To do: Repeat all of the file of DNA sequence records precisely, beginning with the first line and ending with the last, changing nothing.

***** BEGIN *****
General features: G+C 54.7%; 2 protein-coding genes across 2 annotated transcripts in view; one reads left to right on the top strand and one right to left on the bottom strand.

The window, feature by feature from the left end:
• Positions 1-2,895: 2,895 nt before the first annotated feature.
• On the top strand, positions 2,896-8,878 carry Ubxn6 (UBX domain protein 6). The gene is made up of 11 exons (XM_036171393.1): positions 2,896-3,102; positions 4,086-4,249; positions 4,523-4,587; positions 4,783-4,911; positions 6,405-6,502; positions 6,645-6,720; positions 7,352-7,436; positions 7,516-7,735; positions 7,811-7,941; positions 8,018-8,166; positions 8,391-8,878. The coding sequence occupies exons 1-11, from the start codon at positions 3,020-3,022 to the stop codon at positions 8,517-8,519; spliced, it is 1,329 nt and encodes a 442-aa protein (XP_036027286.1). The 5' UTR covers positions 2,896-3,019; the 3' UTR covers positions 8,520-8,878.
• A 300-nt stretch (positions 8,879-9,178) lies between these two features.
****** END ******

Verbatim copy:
General features: G+C 54.7%; 2 protein-coding genes across 2 annotated transcripts in view; one reads left to right on the top strand and one right to left on the bottom strand.

The window, feature by feature from the left end:
• Positions 1-2,895: 2,895 nt before the first annotated feature.
• On the top strand, positions 2,896-8,878 carry Ubxn6 (UBX domain protein 6). The gene is made up of 11 exons (XM_036171393.1): positions 2,896-3,102; positions 4,086-4,249; positions 4,523-4,587; positions 4,783-4,911; positions 6,405-6,502; positions 6,645-6,720; positions 7,352-7,436; positions 7,516-7,735; positions 7,811-7,941; positions 8,018-8,166; positions 8,391-8,878. The coding sequence occupies exons 1-11, from the start codon at positions 3,020-3,022 to the stop codon at positions 8,517-8,519; spliced, it is 1,329 nt and encodes a 442-aa protein (XP_036027286.1). The 5' UTR covers positions 2,896-3,019; the 3' UTR covers positions 8,520-8,878.
• A 300-nt stretch (positions 8,879-9,178) lies between these two features.